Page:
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Wednesday, December 5, 2012
Protein Holiday Treats
By Anna Sward
I want to participate in the Christmas-treat-eating tradition, but I also want to maintain my diet goals. Have any ideas?
The sheer amount of yummy treats and our desire to eat them exponentially rises during the holiday season! Somehow, it's harder to say "no" under the soft glimmer of Christmas lights and the sound of chestnuts roasting on the open fire.
It's also difficult to say "no" to grandma and her pleading. "Are you not having a slice of pie? Have one slice, come on; have a slice or two … it's Christmas! I made this pie … It took me ages … I poured my heart into making this pie."
And then there's Aunt Sue who chases everyone around the room with her oh-so-famous-Christmas cookies asking, "Have you had one of the cookies? Have one. You must have one. Here, have this one. Try it. Tell me what you think. Here you go."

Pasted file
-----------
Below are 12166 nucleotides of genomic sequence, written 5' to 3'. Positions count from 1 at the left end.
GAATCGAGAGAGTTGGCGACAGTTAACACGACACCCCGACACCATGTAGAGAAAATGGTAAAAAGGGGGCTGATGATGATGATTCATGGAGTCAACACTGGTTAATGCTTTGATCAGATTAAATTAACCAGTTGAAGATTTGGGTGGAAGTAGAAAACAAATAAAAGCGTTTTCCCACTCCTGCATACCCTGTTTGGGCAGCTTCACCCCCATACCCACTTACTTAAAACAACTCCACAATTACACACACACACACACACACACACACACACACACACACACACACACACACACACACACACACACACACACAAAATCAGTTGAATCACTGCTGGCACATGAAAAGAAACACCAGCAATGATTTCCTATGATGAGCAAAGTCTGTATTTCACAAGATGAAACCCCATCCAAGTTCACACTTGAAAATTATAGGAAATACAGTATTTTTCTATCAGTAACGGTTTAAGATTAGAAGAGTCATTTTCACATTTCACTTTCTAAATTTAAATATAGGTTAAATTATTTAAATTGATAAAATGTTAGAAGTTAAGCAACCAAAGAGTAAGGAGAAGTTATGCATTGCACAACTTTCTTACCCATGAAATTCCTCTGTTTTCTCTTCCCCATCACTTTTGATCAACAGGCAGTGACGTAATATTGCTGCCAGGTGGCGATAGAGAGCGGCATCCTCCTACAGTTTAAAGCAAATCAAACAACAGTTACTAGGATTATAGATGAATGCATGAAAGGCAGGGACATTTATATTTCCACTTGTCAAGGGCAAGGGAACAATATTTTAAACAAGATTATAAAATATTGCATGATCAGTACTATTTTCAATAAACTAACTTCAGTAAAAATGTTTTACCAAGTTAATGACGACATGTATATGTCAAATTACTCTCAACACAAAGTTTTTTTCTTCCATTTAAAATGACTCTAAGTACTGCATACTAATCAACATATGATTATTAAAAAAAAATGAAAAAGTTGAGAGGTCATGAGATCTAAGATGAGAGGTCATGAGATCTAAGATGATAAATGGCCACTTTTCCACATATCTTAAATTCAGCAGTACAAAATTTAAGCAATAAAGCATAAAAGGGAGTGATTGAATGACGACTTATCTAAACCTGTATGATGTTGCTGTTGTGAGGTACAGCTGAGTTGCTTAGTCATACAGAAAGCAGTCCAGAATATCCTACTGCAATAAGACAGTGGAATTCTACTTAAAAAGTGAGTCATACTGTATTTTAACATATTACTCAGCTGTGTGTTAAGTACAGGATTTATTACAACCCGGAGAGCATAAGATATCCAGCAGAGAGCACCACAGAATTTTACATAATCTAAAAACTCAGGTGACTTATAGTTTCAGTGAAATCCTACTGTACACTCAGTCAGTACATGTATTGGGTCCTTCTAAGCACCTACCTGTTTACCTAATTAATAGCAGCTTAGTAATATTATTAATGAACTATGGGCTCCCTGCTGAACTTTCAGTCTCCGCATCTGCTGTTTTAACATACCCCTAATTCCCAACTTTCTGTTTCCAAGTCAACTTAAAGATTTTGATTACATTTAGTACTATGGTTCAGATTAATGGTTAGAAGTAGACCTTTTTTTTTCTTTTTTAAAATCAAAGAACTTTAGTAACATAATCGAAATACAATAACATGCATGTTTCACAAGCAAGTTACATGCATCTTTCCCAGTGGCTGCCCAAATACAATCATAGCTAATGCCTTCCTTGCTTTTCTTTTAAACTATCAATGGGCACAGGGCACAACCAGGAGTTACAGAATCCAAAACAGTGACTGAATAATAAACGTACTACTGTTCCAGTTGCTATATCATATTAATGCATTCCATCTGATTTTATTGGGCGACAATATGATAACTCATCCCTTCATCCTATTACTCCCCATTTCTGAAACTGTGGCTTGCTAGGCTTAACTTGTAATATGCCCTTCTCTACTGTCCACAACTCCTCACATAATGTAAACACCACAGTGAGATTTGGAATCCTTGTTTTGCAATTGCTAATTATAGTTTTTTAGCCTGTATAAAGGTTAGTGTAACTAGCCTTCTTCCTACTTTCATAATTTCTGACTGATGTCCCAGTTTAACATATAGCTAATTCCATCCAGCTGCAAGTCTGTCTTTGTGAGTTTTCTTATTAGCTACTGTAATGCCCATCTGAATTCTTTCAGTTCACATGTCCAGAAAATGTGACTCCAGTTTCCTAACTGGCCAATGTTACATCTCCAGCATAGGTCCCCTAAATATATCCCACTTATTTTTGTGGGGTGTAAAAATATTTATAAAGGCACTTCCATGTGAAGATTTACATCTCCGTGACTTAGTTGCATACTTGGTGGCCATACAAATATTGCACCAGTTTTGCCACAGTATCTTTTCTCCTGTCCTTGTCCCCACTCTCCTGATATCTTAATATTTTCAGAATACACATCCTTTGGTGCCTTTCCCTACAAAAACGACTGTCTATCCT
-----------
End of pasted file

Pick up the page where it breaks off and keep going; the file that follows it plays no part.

How does one resist those sweet faces and their plates of treats? You have three options. One, hold to your diet and repeatedly turn down every single dessert on the table. Option two is to give your diet the silent treatment and properly indulge—it's only once each year, to hell with it! Option three, the best option, is to have your cake and eat it too! How? By making healthy versions of holiday classics, and eating them!
The benefits of giving your holiday favorites a healthy makeover are twofold. First, you can enjoy holiday foods without spiking your blood glucose to harmful levels or deviating from your healthy diet. Second, you get to show your friends and family how easy it is to make foods that look and taste indulgent, but are actually packed-full of nutrition!
Notes: If you want a taller pie, you can double the amount of filling and crust. You can also try making this recipe in little pie tins, or making pies inside silicone muffin tins. Also, try making the recipe without crust.